(Updates with average daily earnings for product tankers in 14th paragraph.)
Feb. 14 (Bloomberg) -- Shipping billionaire John Fredriksen spent about $610 million to buy new vessels and indicated he may make more purchases this year, a sign that a plunge in prices might be near an end.
Fredriksen ordered six oil-product tankers from STX Offshore & Shipbuilding Co. for 235.5 billion won ($210 million), the Changwon, South Korea-based company said today in an e-mailed statement. He also is chairman of Golar LNG Ltd., which placed orders worth $400 million with Hyundai Samho Heavy Industries Co. for two ships to haul liquefied natural gas and said it’s in talks on buying more.
The billionaire, ranked by Forbes magazine as the world’s 72nd-richest person, said in May he expected ship prices to collapse “within a year or two,” after which he planned to return to the market and buy tankers. A glut of vessels reduced earnings for the largest carriers of crude oil to the lowest level in more than 14 years in 2012, and the Baltic Dry Index, a gauge of costs to ship commodities, reached a 25-year low.
“He knows what he’s doing,” Simon Newman, an analyst at shipbroker ICAP Shipping International Ltd. in London, said by e-mail. “If he is the first mover, he’ll pick up cheaper assets and orders, so even if the market does bump along the bottom for longer, others moving after him will have to pay more.”
Golar’s order includes options to buy two more ships. The tankers ordered from STX are so-called medium-range vessels, each with a carrying capacity of about 50,000 deadweight tons, hauling refined oil products such as jet or diesel fuel.
“Medium-range tankers are the most promising sector for the next few years,” Steve Christy, head of research at London- based EA Gibson Shipbrokers Ltd., said by phone. Orders for the ships were fewer since 2009 than those for other types, curbing supply, and a shift in new refineries to India and the Middle East from the U.S. and Europe means shipments must be carried for longer distances, supporting demand, he said.
New tankers are the least expensive to order in 10 to 15 years, and energy-efficient designs give even greater savings over older ships, shipping-industry newspaper TradeWinds and London’s Financial Times cited Fredriksen as saying in interviews in the past two weeks. The billionaire plans to make a “substantial” order later this year for very large crude carriers, the biggest oil tankers, according to the FT.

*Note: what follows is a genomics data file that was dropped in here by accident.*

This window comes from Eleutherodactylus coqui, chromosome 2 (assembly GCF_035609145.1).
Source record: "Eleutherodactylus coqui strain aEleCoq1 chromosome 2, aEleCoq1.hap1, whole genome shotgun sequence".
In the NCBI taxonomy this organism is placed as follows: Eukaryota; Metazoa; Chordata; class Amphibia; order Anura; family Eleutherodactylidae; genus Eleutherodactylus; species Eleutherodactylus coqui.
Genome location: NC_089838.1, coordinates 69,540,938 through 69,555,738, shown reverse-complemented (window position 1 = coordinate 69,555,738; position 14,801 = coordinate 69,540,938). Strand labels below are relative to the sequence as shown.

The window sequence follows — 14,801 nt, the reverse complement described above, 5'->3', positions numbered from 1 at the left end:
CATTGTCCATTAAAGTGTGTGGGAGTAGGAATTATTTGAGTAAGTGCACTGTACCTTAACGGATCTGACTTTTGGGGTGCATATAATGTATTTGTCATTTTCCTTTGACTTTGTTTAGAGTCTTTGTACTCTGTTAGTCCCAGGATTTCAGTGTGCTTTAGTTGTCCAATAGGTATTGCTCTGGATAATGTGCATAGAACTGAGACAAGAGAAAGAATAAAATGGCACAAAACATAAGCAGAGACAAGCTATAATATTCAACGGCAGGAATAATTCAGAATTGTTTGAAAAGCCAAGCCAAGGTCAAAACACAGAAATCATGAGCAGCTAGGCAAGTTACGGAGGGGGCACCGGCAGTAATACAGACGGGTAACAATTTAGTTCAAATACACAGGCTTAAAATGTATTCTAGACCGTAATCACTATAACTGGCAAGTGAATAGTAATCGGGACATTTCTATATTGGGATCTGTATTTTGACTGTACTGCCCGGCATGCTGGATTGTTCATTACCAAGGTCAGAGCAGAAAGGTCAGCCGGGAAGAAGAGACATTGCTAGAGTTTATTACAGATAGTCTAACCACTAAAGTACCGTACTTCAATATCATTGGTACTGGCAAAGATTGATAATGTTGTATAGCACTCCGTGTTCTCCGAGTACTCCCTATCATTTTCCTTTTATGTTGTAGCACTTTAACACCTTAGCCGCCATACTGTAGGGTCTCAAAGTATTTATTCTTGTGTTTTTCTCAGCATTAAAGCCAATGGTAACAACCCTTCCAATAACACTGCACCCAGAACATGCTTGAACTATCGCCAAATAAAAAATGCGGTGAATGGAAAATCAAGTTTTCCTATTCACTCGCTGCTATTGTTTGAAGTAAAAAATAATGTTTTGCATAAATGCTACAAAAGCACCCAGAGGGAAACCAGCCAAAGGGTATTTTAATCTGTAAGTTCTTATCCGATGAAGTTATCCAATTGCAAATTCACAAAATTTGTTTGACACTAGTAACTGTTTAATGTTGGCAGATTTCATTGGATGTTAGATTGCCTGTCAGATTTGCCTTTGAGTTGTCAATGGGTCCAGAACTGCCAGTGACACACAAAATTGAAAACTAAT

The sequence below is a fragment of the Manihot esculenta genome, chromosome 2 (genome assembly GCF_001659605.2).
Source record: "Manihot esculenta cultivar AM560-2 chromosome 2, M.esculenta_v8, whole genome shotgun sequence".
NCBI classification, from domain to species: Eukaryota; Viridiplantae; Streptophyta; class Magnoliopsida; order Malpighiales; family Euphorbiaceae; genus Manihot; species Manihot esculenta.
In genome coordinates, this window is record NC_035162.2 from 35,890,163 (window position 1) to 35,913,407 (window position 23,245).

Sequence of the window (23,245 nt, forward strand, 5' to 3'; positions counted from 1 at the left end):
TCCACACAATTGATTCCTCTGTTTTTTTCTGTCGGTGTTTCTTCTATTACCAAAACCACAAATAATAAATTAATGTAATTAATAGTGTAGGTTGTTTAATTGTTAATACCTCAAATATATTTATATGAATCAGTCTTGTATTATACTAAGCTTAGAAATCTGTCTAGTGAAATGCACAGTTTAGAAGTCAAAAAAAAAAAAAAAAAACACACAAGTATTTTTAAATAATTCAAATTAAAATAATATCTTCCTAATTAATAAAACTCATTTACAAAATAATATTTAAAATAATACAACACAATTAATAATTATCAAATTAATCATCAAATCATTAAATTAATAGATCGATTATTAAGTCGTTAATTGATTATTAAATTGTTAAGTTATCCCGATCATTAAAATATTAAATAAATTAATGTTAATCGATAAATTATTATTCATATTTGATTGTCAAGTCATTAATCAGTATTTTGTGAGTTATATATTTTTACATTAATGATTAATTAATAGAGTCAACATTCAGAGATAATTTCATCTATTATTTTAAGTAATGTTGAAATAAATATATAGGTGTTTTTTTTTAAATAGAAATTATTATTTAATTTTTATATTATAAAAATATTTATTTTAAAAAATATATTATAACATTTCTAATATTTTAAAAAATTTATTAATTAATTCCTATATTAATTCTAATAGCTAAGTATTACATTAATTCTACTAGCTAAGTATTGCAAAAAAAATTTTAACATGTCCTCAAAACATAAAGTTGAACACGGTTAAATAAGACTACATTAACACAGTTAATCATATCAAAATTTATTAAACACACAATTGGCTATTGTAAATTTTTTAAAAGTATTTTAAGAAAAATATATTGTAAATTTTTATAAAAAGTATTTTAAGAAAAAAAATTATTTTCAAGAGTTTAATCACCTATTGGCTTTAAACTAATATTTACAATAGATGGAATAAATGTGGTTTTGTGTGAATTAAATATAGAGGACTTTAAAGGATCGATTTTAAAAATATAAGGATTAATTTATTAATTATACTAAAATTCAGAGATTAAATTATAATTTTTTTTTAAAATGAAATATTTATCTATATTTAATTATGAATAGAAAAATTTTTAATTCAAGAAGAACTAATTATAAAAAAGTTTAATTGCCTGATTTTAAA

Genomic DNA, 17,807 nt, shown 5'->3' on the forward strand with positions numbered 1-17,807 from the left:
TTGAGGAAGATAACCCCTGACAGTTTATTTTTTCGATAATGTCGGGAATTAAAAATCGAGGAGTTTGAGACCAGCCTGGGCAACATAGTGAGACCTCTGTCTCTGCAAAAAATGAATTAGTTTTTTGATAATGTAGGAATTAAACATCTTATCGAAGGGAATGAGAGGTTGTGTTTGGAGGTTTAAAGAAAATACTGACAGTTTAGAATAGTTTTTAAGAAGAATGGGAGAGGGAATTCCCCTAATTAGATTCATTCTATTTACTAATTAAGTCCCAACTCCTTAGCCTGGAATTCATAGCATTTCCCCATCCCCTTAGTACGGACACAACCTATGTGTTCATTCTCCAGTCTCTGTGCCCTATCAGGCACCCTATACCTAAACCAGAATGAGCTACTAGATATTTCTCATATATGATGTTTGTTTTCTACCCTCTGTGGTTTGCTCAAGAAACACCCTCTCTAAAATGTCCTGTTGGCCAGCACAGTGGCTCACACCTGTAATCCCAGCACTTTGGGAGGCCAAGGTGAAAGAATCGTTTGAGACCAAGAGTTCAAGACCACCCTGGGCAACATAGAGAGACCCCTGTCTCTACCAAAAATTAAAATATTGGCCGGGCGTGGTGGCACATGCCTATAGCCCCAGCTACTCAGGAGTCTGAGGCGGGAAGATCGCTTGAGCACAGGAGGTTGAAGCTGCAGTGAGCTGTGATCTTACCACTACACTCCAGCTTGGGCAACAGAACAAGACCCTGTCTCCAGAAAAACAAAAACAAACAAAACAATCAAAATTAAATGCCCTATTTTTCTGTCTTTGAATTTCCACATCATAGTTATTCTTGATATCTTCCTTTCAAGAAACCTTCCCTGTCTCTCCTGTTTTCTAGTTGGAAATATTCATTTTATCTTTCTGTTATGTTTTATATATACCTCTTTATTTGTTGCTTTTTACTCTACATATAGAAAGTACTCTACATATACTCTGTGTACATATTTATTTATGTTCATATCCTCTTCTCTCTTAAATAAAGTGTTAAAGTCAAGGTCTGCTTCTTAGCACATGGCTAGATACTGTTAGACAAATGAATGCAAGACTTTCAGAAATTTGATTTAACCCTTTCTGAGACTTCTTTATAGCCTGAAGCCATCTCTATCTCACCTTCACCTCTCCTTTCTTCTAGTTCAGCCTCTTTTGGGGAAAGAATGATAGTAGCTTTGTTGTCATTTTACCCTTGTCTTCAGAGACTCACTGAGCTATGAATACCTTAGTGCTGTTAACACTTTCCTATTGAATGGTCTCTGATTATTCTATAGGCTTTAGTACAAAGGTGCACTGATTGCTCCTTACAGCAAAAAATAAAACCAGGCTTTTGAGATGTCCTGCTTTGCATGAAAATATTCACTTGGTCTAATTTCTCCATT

“A major newbuild order would be a material negative for the tanker market, as limited ordering has been the lone bright spot in an oversupplied market,” Michael Webber, an analyst at Wells Fargo Securities LLC, said in a report today.
Fredriksen has a net worth of $10.7 billion, according to Forbes. The 67-year-old, now a Cypriot citizen, has public and private shipping investments spanning container vessels, dry- bulk carriers, oil tankers and offshore drilling rigs.
The 109-vessel fleet owned by Fredriksen is worth $3.55 billion, according to VesselsValue.com, a unit of London-based shipbroker Seasure Shipping Ltd. That excludes the billionaire’s stake in Seadrill Ltd., an owner of offshore rigs. Hemen Holding Ltd., a company indirectly controlled by Fredriksen, has a 25 percent share of Seadrill.
Hemen, the biggest shareholder of Frontline Ltd., in December provided guarantees of $505.5 million and split the tanker operator in two, forming a second company called Frontline 2012. Frontline, previously the world’s biggest operator of crude tankers, said it was running out of cash and risked defaulting on loans because of the market downturn.
Costs for new ships plunged as Asian yards began dropping prices early in 2009 to win contracts. Medium-range tankers have slid 37 percent from the peak of $53.5 million in August 2008, according to data from Clarkson Plc, the world’s largest shipbroker. LNG carriers have stayed between $202 million and $200 million since May, down from a record $250 million in October 2008, the figures show.
“He, as well as many others, believes we are near or at the bottom,” Thomas Zwick, an analyst at Oslo-based shipping consultant Lorentzen & Stemoco AS, said by phone today of Fredriksen. “The proof remains to be seen.”
Average earnings for medium range tankers fell 1 percent today to a daily $7,512, extending the year’s decline to 59 percent, according to Baltic Exchange data. The London-based exchange assesses freight costs on more than 50 international maritime routes.
The billionaire briefly owned a fleet of product tankers in 2001, inherited in a takeover of Osprey Maritime. He sold at least 10 to a company owned by Stelios Haji-Ioannou, founder of U.K. budget airline EasyJet Plc, within months of the transaction.
--With assistance from Isaac Arnsdorf and Alaric Nightingale in London and Saeromi Shin in Seoul. Editors: Dan Weeks, Sharon Lindores.
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